I’m bringing Slack to one of my summer courses and I couldn't be more excited.
Michael Ramon Hicks

How’d it go with Slack? (Or, Why I had it all wrong.)

First, let me say that using Slack for two courses allowed me a great opportunity to informally measure how it could possibly enhance my teaching. I can honestly say that for one of the two class, it made the experiences for everyone (myself included) more enjoyable. We set up a channel with ground rules for using it that coincided with the moral and ethical culture of our campus, we established when we could use it (they could message me 24/7, but I would only post from 8AM — 5PM, unless responding to a DM) and though we started with more formality than less, we’ve ended up with a professional yet casual tone on our Slack.

I’ve offered to deactivate that Slack team, but the students from that course still use it (over Kikk or text messaging or Snapchat or whatever else they use) to stay in touch with me and with each other. They share pics of their new cars, tell stories about classmates they each know, support and encourage each other with other classes, post happy birthday expressions, link to Youtube videos of the their sorority stroll, talk about non schoolish things that are appropriate because the prof may be reading, and other, often corny subjects. They are learning to communicate professionally and they are learning collegiality in a time where crude oversharing is the norm. I’m glad that they accepted Slack into our class. I feel honored to still be “in the loop” with these students and I hope Slack makes it easier for them to utilize me as a resource as they begin their careers.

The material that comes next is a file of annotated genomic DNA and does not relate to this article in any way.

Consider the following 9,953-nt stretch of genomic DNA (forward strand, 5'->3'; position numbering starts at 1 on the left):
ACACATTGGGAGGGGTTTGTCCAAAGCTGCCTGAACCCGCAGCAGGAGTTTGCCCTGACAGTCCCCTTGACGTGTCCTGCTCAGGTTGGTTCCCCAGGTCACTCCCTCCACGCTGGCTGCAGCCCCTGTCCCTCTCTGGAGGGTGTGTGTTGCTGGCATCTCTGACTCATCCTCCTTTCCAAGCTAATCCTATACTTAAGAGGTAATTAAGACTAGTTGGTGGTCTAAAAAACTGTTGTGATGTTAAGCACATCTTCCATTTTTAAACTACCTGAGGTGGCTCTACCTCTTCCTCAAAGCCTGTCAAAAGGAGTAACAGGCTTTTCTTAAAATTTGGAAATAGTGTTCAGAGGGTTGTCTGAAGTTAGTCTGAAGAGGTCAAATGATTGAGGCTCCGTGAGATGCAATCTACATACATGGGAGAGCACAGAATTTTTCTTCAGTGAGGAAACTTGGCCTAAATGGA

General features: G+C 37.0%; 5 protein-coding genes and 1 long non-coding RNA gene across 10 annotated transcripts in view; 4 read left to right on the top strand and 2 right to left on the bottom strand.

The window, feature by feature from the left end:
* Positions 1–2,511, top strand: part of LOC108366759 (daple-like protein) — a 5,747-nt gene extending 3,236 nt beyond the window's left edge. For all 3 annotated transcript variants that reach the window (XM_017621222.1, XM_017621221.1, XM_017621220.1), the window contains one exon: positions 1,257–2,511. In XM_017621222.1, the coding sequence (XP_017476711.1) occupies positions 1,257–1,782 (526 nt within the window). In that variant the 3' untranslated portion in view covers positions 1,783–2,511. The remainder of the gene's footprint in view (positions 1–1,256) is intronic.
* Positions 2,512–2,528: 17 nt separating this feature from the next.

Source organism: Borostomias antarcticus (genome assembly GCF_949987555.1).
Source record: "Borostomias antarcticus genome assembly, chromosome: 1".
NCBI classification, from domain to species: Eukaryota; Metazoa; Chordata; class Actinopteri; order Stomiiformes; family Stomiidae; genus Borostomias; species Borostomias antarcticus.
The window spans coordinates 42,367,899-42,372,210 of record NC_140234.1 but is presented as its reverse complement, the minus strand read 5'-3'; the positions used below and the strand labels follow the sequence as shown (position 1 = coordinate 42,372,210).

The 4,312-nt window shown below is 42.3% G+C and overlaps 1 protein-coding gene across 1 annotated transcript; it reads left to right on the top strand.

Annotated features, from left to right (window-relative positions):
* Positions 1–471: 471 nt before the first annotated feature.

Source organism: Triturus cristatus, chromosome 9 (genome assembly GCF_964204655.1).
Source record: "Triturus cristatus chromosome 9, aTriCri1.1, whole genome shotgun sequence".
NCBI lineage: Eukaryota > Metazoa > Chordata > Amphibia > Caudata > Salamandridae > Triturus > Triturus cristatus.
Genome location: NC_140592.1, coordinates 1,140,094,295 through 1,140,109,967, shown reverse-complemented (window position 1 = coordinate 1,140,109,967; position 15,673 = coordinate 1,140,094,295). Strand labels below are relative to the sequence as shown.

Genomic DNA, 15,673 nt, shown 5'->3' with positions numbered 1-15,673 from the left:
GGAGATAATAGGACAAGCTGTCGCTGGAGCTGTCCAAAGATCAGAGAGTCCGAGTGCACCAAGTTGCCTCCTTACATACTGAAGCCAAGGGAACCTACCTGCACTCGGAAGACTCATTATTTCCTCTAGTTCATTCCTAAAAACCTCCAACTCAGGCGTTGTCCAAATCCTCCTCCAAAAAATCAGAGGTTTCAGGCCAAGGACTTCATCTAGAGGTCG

Here’s when it didn’t work -

I don’t usually finalize my syllabi until I have met with the class at least once and gotten to know the students a bit. Everyone’s technical ability and resources may be different, so I need to know that from the start. Slack was great for two classes (especially for the one mentioned above.) There was a third class that I planned to use Slack with, but it never materialized. When I introduced the concept of us using a “team platform” to create this virtual classroom that would extend beyond our physical space and time for class meetings, I was met with that collective “Dear God, not again!! Man, just give us the date for the midterm and tell us how many assignments we need to turn in to get a B!”

I know that look well. I probably gave it umpteen times as an undergraduate at Morehouse. I knew that if I forced Slack on them, I’d be no better than the profs I had learned from whom liked or disliked Moodle, who loved or hated blackboard, and whose teaching style was forever changed when they got that “powerpoint” thing. *I liked moodle — I thought the teachers who didn’t use it were lazy and I thought the ones who used Blackboard were insane.*

For this particular group of students, at this particular time, Slack (or any other platform) might have hindered my connection with them — and here is where I got Slack all wrong by approaching it as a new LMS….

Here’s (Exactly) How I got it all wrong

Slack worked best for me as a student/teacher engagement platform, not as a new learning management system platform. Had I approached it in that way from the beginning, I might have had the same success with all three attempts to use it. There are several very well written articles and posts all over the internet that more precisely explain why Slack is or is not appropriate as a LMS. It’s new and shiny (a plus for college students) it’s fast and well thought out UI makes it fun to use, and it can offer quick access to the instructor, or to each other. I will add here that Slack was perfect for one of the three classes I attempted to use it with, and it helped me become even more aware that a) teaching and learning can always be enhanced (especially my own teaching and learning), b) not every technological tool will work well for every group of undergraduates for-countless reasons, and c) I kinda like seeing pics of my students’ new rides. Makes me low-key jealous.

*I learned to use “low-key” from my students’ messages on Slack. If you need the urban dictionary explanation — you can get it here.

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